Several articles have shown the influence of the different methods used to control myopic progression on choroidal thickness. Regarding atropine, Yam et al. found a concentration-dependent response, with thicker choroids at higher atropine concentrations [36]. Concerning OK, Li et al. and Jin et al. concluded that OK treatment induced significant choroidal thickening [37,38]. Finally, some researchers have also studied the influences of the combination of several methods to control myopia on choroidal thickness. Chiang et al. showed additive effects of atropine and optical defocus at the level of the choroid [8], while Zao et al. found that the combination of OK and atropine induced a greater increase in SFChT than monotherapy with atropine [39].
It has been demonstrated that OK and soft peripheral-defocus-modifying CLs are effective in the control of myopic progression in children, retarding axial elongation. OK or corneal reshaping involves the use of specifically designed reverse geometry rigid GP lenses in overnight wear to reshape the cornea, inducing relative myopic shifts in peripheral refractive errors [40]. It has been postulated that choroidal thinning occurs early during myopic development and could be used as a clinical biomarker indicating myopia progression [41]; as such, several studies have shown the effect of OK on ChT in children. Gardner et al. showed that the choroid did not show long-term thickening during OK treatment in myopic children 11 to 15 years old [27]; however, other studies have demonstrated a thickening of the choroid associated with OK during short-term periods of wear. Loertscher et al. [23] showed a significant increase in ChT in children treated with OK in short follow-up periods (26 ± 18 days). Chen et al. [24] and Li et al. [25] showed a ChT increase after short-term OK treatment.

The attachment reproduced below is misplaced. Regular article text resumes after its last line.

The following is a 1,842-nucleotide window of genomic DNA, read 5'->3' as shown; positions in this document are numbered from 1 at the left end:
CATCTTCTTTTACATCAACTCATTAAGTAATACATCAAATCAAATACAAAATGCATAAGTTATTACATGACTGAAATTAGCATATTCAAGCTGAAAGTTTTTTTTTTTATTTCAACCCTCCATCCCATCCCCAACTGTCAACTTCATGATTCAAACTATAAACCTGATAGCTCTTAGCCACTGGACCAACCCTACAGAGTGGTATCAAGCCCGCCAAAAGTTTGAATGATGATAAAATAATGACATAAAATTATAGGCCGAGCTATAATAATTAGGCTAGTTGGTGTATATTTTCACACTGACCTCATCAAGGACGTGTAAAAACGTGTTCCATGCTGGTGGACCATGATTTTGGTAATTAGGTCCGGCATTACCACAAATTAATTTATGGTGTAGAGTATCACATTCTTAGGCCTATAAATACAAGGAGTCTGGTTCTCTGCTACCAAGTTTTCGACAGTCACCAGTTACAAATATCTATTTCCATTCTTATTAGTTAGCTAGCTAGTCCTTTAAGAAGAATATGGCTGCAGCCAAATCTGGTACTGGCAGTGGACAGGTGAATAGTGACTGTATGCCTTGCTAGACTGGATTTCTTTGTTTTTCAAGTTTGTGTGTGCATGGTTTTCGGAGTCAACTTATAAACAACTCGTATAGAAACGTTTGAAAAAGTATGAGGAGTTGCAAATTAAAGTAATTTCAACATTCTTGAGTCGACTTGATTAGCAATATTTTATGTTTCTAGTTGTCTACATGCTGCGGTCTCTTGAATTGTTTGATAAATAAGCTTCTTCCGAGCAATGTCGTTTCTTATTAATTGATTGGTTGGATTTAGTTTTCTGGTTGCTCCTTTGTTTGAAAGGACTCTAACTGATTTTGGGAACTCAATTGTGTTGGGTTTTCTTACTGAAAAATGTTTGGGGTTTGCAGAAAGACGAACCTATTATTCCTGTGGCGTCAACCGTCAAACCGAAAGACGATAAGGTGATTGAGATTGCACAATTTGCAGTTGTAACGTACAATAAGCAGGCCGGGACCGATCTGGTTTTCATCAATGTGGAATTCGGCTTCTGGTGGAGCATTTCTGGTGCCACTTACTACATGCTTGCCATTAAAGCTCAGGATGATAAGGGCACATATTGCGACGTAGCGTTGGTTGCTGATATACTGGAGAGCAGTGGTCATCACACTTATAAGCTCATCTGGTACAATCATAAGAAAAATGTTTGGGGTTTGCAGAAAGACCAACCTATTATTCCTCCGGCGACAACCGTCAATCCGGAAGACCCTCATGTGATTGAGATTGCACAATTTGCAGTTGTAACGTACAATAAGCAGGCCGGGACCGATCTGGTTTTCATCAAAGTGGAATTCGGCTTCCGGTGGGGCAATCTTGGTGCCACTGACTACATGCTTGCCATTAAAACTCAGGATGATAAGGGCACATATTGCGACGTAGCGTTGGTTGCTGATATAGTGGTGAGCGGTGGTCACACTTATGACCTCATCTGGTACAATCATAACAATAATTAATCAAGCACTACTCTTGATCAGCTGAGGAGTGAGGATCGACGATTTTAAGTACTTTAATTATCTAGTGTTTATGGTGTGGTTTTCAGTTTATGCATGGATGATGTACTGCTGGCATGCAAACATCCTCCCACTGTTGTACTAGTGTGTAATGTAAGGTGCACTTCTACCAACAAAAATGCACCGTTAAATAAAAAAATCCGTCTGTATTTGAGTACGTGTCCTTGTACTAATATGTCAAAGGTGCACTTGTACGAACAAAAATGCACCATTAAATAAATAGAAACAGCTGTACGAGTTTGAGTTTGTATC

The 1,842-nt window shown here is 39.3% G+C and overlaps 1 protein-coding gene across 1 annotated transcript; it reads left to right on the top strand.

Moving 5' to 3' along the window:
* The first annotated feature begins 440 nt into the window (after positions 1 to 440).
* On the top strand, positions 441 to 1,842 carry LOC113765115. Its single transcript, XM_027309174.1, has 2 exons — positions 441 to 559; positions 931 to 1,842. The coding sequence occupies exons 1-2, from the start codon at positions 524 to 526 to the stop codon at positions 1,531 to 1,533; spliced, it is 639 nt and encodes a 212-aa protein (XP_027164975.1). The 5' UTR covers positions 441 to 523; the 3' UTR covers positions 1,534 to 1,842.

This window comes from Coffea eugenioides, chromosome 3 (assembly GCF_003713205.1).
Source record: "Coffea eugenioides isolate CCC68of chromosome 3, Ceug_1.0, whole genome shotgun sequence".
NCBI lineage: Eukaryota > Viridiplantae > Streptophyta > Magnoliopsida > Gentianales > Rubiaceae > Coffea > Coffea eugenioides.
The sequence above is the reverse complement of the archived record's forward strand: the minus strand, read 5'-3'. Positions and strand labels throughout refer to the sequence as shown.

Three different types of MFSCL have been studied for myopia control in children: bifocal concentric lenses [17,20], peripheral gradient lenses [19], and extended depth of focus (EDOF) CLs [18]. MiSight CLs can be classified in the first group of bifocal or dual-focus lenses based on their concentric design with a concentric zone of rings with plus power addition for delivering simultaneously peripheral myopic defocus. There is only one manuscript describing the short-term effect (30 min) of monocular defocus imposed by two types of MCLs (Proclear multifocal ‘D’ Add +2.50 D and Proclear multifocal ‘N’ Add +2.50 D) on the ChT of 18 young myopic adults. The study showed that short periods of wearing different multifocal CL designs led to only small and nonsignificant changes in ChT [30].
Our study shows that ChT might be a predictor of the effectiveness of MiSight to control myopia. However, the sample size was small, which is a limitation of this study, as well as the high number of comparisons that were performed. It would be interesting to carry out a study with a larger sample size to confirm the results we have found.